The bride is getting ready for her summer wedding on a June morning at her family home. She is getting her makeup and hair done. She is smiling into a round mirror surrounded by makeup palettes, brushes, sponges, lotions, creams. Summer wedding makeup is tricky because the make up artist has to make sure that not only does his or her client look good, but that the makeup will not melt. Even though it gets really cold in Toronto, our summers can be scorching and incredibly humid. At the same time the makeup artist doesn't want to put such a thick amount of makeup on that his or her client feels like she is wearing a thick mask all day and is uncomfortable. Hence the need for various palettes, lotions, creams, and other paraphernalia. This gives you a scope and idea of all the prep work that goes into getting a woman ready for her wedding day. Her friend sits off to the side looking on, again to add context to the photo.
The photo is framed with part of the bride's head blurred, and is shot over the shoulder of the bride to give the viewer the sense that he or she is the bride. it is an intimate image. You as the viewer are invited in to a ritual, a tradition, that even the groom was not privy to until after the fact. This is done to give a different take than your usual traditional wedding images. I took quite a few images from all different angles around the bride to offer a different perspective than your typical getting ready image, and this was my favourite because of the intimacy that you feel when you view this image.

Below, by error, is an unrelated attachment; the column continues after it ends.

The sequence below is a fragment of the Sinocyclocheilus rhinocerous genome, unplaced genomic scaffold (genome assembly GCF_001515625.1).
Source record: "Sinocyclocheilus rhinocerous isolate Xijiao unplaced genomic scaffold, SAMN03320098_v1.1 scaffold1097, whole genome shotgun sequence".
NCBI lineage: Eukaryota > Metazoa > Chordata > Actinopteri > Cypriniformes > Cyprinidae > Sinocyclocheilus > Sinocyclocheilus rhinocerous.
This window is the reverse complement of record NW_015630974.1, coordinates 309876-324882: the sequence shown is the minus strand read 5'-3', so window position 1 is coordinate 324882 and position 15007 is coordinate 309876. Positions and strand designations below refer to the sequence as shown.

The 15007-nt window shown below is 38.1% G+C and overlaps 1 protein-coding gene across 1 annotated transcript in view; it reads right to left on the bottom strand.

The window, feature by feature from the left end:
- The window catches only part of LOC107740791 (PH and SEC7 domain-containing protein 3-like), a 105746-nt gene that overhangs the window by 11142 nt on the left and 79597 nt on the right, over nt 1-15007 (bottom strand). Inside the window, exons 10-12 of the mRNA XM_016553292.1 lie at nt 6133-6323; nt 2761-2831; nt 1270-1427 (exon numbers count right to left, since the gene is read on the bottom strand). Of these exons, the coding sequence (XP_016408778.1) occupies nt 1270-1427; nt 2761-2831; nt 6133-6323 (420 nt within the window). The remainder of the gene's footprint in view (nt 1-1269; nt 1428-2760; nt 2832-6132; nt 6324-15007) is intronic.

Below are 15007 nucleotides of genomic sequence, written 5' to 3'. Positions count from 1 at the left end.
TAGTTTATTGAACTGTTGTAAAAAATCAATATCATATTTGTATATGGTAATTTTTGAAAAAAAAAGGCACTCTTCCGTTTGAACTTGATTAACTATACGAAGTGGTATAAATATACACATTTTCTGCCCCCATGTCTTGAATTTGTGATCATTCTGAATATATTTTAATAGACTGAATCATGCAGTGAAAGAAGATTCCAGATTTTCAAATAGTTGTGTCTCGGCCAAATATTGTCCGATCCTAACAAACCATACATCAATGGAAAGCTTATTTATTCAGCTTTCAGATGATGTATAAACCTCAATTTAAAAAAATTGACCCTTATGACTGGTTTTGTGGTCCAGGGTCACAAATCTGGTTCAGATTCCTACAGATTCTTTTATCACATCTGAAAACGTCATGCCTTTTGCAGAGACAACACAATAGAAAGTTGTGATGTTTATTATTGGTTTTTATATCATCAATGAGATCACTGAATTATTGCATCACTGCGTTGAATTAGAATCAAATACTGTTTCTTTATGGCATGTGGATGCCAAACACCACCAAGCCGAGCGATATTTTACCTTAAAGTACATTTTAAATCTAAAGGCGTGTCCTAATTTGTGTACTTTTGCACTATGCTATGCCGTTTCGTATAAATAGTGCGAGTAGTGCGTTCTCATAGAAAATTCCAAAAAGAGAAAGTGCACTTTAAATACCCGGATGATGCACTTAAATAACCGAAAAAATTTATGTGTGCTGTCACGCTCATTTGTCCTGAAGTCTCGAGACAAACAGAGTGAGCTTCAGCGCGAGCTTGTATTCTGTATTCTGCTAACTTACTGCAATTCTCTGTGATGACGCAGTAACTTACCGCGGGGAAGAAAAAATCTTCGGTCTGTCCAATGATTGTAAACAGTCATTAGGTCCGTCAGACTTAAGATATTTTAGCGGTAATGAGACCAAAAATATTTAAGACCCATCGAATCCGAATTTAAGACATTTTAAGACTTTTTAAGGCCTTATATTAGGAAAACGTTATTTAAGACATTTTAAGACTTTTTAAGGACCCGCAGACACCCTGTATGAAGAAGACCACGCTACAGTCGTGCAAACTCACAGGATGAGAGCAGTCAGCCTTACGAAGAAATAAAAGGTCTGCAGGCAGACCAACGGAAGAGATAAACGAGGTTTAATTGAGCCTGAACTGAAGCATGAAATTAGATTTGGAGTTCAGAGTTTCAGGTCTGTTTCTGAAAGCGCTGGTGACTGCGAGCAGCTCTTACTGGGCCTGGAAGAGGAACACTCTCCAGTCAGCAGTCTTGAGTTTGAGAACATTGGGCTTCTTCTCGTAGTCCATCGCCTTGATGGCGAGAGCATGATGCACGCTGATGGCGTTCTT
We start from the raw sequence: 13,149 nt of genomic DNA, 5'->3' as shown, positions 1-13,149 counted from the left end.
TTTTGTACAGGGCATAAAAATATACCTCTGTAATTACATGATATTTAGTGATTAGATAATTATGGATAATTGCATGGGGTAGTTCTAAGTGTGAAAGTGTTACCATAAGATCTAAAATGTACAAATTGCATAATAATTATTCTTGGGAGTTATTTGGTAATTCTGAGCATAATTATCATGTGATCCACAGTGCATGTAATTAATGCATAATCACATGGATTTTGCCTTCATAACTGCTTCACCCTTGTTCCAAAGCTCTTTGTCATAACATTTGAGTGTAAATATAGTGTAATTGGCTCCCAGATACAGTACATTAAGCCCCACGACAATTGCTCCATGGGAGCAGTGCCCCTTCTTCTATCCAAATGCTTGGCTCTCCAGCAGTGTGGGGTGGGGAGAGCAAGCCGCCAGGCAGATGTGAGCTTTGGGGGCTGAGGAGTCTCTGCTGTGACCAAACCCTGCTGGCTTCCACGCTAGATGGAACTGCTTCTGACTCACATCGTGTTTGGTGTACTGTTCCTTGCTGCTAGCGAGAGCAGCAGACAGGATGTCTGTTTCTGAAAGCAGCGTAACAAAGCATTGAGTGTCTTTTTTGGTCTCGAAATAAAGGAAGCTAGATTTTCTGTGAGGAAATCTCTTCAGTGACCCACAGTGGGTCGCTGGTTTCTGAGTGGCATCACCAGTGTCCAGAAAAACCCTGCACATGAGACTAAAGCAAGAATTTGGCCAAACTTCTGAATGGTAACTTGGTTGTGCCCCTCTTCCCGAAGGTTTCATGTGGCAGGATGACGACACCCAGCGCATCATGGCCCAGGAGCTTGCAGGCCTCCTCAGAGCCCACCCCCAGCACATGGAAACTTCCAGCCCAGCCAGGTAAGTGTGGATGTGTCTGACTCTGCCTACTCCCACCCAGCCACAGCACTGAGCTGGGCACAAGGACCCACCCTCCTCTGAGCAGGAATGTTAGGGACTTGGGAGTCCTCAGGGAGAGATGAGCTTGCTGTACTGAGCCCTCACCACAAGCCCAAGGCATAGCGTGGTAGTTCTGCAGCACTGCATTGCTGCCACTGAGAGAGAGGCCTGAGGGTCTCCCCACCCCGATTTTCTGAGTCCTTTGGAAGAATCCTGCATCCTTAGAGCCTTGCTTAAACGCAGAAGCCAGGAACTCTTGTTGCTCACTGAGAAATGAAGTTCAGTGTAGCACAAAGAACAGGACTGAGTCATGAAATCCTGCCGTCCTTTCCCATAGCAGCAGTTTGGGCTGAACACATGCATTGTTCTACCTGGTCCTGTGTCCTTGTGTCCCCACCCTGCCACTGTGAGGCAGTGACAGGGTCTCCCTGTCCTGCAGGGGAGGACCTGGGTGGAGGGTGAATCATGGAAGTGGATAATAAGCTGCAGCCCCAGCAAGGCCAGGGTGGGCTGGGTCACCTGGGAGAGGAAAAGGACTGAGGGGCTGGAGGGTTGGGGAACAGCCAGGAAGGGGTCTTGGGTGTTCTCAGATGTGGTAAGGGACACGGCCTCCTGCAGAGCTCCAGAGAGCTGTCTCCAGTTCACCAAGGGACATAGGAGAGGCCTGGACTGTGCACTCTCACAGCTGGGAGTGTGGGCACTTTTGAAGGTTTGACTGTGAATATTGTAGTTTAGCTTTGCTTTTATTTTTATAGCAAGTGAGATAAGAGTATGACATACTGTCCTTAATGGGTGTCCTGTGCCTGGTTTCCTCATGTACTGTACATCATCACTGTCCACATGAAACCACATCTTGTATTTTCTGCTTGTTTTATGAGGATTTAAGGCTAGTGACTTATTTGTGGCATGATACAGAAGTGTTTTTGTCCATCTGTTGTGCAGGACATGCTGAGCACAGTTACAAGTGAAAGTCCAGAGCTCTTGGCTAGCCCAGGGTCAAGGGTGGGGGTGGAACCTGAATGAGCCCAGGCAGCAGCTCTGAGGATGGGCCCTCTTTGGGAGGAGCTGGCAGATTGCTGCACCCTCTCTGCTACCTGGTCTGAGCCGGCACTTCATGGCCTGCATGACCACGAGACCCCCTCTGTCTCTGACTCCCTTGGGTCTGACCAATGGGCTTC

The light was also perfect at this moment in time because it was natural, morning light streaming in the window lighting the bride's face. In all the other angles, the light was either casting weird shadows on the bride's face, or her face was partially obscured in a weird way so that also contributed to why this image was chosen for the final set to give to the happy couple while all the other images were culled.
The makeup artist and I choice this location for this exact same reason. There is no weird colouring from any other ambient light distorting the bride's skin making it slightly yellow, orange, green, or pink. This was the best place in the house for makeup application and also for portraiture. This is why I prefer taking getting ready images at a person's residence over a hotel because usually a residence has windows that face all directions, and you can pick the window with the best natural light to take portraits in front of, whereas with hotels and other commercial sites a photographer is limited in what natural light he or she can find. Usually there is only one window in a hotel room, and if you as a photographer are lucky it's not blocked by another building.
This was shot on a Canon Mark II in Richmond Hill which is a suburb of Toronto.
Location: Toronto, Ontario.